B: It isn’t quite that. We didn’t push the Russians to intervene, but we
    knowingly increased the probability that they would.”
    what was moral or ethical about those motives? all the altruistic bullshit from americans who fund a military complex that promote killing and murdering of others – see the image at top of this thread- need to be aware of what there tax $ are doing and how it is destroying the image of the usa abroad..
    franklin i am unwilling to address all the falsehoods in the rest of your post, but i would like to address the one that i have never said and which you suggest of me “Yet all of the world’s evil comes from the U.S.’s military industrial complex?” many of the worlds problems come are connected directly to the build up of war and products for war.. one could say greed and a lust for power are something many people share in, but it is more honest to see something for what it is – a power grab – then as some altruistic act on the part of the usa… the reality couldn’t be further from that… as to the self reflection in the statement i have quoted you as implying of me, indeed their is neither much self reflection, or honesty in your ascribing that statement to me, but then i wasn’t expecting too much else from you at this point…

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  8. Franklin says:

    Anon: 2:11 AM,
    Speaking of the “evil” the U.S. has perpetuated in Afghanistan — let’s review history.
    — Since WWII until the 1973 coup.
    American Peace Corp volunteers from the U.S. assist local Afghan villages in farming, water projects, and with education. Some American tourists — mostly hippies — travel to the country to broaden their view of the world.
    Explain to me — how is this “immoral”?
    The Soviet Union engineered a coup in ’73 and the Soviet Union INVADED Afghanistan in 1979.
    The U.S. provided military support through Pakistan to indigenous fighters against the Soviet Union and its hand-picked dictator.
    The U.S. provided asylum to tens of thousands of refugees during the period of war.
    Explain to me — how is this immoral?
    The Soviet Union withdraws — the U.S. also pulls out of Afghanistan.
    At this stage the Pakistani ISI helps the Taliban assume control over two-thirds of the country.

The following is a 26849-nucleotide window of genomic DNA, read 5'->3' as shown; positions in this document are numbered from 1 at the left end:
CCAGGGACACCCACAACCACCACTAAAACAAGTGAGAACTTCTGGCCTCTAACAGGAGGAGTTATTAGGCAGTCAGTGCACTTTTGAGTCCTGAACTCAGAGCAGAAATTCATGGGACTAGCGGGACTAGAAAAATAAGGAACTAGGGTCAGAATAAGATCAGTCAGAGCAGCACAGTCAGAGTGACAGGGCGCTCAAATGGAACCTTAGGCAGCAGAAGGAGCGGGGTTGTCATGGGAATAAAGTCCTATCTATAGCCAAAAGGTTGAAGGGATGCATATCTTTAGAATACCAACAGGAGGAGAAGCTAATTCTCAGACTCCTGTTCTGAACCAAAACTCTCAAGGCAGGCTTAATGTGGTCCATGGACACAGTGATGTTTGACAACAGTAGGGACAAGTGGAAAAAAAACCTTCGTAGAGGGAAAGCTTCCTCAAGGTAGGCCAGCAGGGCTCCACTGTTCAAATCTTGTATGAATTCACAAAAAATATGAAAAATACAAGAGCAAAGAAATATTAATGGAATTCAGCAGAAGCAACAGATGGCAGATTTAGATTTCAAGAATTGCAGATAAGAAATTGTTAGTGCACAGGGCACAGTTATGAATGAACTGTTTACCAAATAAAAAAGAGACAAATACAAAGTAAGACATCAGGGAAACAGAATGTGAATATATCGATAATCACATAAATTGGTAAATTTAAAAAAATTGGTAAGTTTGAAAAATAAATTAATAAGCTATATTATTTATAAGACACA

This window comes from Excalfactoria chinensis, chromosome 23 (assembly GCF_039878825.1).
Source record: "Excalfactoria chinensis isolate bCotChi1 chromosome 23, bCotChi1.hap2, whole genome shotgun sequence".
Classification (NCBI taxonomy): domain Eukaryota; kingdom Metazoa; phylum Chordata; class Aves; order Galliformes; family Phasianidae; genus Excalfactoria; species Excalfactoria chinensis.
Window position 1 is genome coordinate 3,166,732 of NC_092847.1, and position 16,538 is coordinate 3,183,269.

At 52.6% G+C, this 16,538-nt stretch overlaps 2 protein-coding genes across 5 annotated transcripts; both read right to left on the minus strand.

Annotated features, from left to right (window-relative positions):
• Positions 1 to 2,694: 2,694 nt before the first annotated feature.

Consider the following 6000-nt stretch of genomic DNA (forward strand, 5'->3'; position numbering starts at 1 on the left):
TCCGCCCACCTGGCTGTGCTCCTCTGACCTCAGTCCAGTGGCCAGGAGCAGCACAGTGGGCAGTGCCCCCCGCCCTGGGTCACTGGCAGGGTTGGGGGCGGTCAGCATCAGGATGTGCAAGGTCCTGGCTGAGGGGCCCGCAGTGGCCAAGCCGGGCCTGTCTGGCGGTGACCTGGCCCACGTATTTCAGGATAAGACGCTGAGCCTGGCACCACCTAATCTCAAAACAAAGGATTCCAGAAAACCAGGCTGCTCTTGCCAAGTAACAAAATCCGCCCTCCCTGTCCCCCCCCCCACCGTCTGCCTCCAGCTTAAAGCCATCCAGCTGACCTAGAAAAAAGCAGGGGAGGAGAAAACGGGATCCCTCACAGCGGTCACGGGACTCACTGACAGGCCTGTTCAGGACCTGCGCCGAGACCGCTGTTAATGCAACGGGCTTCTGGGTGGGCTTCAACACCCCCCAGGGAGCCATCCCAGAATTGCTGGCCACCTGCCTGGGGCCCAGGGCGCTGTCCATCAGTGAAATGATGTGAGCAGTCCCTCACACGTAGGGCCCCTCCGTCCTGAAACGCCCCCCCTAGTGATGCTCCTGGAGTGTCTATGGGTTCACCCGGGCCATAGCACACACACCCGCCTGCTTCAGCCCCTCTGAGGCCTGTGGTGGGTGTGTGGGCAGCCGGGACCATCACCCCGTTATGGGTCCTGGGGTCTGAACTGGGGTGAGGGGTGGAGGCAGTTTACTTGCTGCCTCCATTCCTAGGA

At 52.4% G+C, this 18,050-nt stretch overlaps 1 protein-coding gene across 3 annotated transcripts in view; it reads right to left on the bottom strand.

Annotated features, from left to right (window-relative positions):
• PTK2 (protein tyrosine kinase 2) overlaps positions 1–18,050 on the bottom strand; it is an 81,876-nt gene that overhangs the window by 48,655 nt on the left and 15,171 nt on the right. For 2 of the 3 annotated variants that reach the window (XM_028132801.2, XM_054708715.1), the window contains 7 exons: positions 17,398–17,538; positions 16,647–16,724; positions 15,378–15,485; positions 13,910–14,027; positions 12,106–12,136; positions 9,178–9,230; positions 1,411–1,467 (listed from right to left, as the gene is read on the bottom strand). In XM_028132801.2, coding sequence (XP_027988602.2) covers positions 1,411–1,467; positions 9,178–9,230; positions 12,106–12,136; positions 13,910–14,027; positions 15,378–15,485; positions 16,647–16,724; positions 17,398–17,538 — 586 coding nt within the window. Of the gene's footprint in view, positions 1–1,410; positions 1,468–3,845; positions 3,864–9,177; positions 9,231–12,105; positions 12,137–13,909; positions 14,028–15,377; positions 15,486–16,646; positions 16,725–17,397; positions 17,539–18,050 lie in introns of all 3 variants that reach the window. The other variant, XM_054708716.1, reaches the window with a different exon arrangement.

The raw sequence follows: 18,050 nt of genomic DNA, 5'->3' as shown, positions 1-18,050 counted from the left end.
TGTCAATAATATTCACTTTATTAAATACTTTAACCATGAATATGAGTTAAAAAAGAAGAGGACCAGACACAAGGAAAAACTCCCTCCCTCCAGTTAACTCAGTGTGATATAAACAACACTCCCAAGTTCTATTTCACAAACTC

During that period the Taliban also hosts foreign fighters who help fight against rival groups in the north of the country.
    For the better part of a decade, in which the U.S. provided no military assistance to Pakistan or Afghanistan, foreign fighters launch attacks against overseas American civilian and military targets; finally the group attacks civilians on U.S. soil on 9/11.
    The U.S. responds by attacking the Taliban and Al Qaeda itself.
    You also say:
    “according to some the enemy is always out there, never right here in the person incapable of reflecting on oneself..”
    Yet all of the world’s evil comes from the U.S.’s military industrial complex?
    Where is the self-reflection in that statement?

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  9. ... says:

    tony – there are many great and well meaning americans who would like to see the usa on a different path then it’s been on with regard to foreign policy for a long time.. unfortunately their view is not in the ascendancy and the usa has gone into the ditch bigtime.. the usa at present is run by people who naively think short term and in very narrow terms, and usually to cover their own ass financially or politically.. according to you this is all about jihad.. instead of seeing how this view is your way of justifying a continued support for military expansion with the murder and death that always follows in its trail, you choose to only see what has to be gotten rid of…perhaps you would like to consider that the military expansion your country was involved in with regard to afgan back in the 80’s was responsible for much of what you are railing against at present – the jihads… that would require a level of honesty and responsibility that you appear unable to provide..
    the recent bubble in the financial markets is an example of expansion based on dishonesty.. i see the expansion of the us military in afganastan, iraq and the middle east generally as more of the same dishonesty that is bound to have a negative and detrimental effect on the usa.. it won’t stop opposition towards the usa’s war machine, but only help create more of it.. instead of ending terrorism, it is bound to make it to the usa with continued military actions like these.. in effect i hate the direction the usa has gone in the past 50-60 years, but continue to hope for the better… however it needs to change the path it is on and obama for all the promise is showing himself to be different in style but the same in substance..
    continue to constantly blather on 24/7 about jihad, but try to acknowledge your continued support for expansion of the usa’s war machine is responsible for killing and murdering others in faraway lands… at some point you need to take responsibility for the death of innocent people along with whatever ‘suspected’ jihads you think have been murdered/killed… that’s the deceit i’d like both you and franklin to consider.. i’m not sure either of you are responsible or mature enough to reflect or consider this…
    according to some the enemy is always out there, never right here in the person incapable of reflecting on oneself.. good luck with that view tony..

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  10. TonyForesta says: